Since Hurricane Sandy hit the shores of New York and New Jersey in 2012, there has been a concerted effort to protect the region – the most populous in the United States – from future disaster through improved resilience. Efforts have ranged from a planning and design competitive grant program funded through the U.S. Department of Housing and Urban Development’s Hurricane Sandy Task Force to the NYC Metropolitan Transit Authority’s Fix and Fortify program, which restores and strengthens transit infrastructure across New York City.
At the same time, concern about rising income inequality in New York City has grown. According to the U.S. Census, the top 5 percent of households in Manhattan earn 88 times more than the bottom 20 percent, with more people across the region living below the poverty line in 2013 than in prior years. While more extreme than most cities in the U.S., this general pattern mirrors demographic trends in urban areas across the country and around the world.
Last week, New York City Mayor Bill De Blasio released a far-reaching agenda and plan that aims to tackle both of these issues at once by taking a holistic approach to urban resilience. OneNYC invests in physical resilience and CO2 emissions reductions as a tool for job creation, community development, and economic opportunity. This innovative take on 21st century city building could be used as a model for other urban areas facing similar challenges.
The Building Blocks
The plan uses four pillars – growth, equity, sustainability, and resilience – as its foundation. Within the plan, each of these focus areas relies on one another for success, recognizing that unchecked growth can potentially breed inequality, and that the need to bolster the city’s defenses against the climate challenge could be an unprecedented opportunity for innovation and job creation.
The New Ideas
While the specifics of any new initiatives have yet to be unveiled, OneNYC introduces a number of policy ideas to move New York City forward and advance our collective thinking about how to best prepare U.S. cities for the future, including the following three proposals:
- Strategic transportation infrastructure investment: This uses the latest innovations in transportation engineering to enhance and expand the existing system to strengthen its resilience and create new connections between residents and jobs, schools, and recreation. This could take the form of enhanced transit service to disadvantaged neighborhoods, or service improvements to emerging regional employment centers.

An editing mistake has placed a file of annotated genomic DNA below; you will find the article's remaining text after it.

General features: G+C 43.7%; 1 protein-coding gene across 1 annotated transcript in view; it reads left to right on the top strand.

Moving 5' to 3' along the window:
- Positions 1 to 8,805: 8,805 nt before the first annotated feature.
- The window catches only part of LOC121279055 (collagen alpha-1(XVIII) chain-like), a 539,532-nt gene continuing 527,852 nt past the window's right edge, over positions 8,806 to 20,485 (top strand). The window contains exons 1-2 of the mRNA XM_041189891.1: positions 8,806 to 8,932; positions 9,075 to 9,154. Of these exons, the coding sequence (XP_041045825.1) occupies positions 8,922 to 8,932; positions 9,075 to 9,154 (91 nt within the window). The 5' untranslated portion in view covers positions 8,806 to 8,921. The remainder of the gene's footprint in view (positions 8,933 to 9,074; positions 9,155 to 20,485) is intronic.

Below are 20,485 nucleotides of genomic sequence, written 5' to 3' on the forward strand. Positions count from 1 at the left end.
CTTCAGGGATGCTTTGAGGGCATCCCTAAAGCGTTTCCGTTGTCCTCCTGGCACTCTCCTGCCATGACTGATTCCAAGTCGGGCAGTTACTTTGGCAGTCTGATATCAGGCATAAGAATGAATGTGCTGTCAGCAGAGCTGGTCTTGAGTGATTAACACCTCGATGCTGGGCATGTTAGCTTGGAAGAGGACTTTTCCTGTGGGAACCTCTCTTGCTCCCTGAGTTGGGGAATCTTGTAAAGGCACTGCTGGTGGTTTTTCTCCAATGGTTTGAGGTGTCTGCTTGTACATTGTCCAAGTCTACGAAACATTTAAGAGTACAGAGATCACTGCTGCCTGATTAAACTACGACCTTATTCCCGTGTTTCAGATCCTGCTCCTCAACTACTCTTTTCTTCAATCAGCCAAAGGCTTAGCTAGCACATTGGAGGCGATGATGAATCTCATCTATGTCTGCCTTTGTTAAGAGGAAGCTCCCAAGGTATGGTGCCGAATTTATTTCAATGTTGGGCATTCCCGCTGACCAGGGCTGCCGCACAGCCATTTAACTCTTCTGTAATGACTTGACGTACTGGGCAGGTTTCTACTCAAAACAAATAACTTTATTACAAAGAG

- Triple bottom line capital investment evaluation: Every city has a system for evaluating where, how, and when it spends its money on physical infrastructure. An implementable “triple bottom line” evaluation process that looks at the immediate environmental or accessibility effects and beyond to the social, economic, and resilience impacts could be a game changer for how effectively money is spent in U.S. cities.
- Social cohesion as a strategy for resilience: In addition to large-scale infrastructure investments and goals for sustainability outcomes such as emissions reductions, the plan puts forth the neighborhood as the backbone of a finely-grained resilience strategy for the city. There would be an emphasis on defining and deepening the role of community institutions like businesses, community-based organizations, and houses of worship in resilience planning and plan implementation.
Stay tuned for more detail as the Mayor announces his capital budget proposal, which will drive many of these projects, in the coming weeks. Many of these ideas have been discussed as academic theory in the past. New York City’s size and resources will allow the OneNYC ideas to be tested and implemented in a “living lab” and potentially brought down to scale for other cities across the U.S. grappling with the same economic and environmental challenges.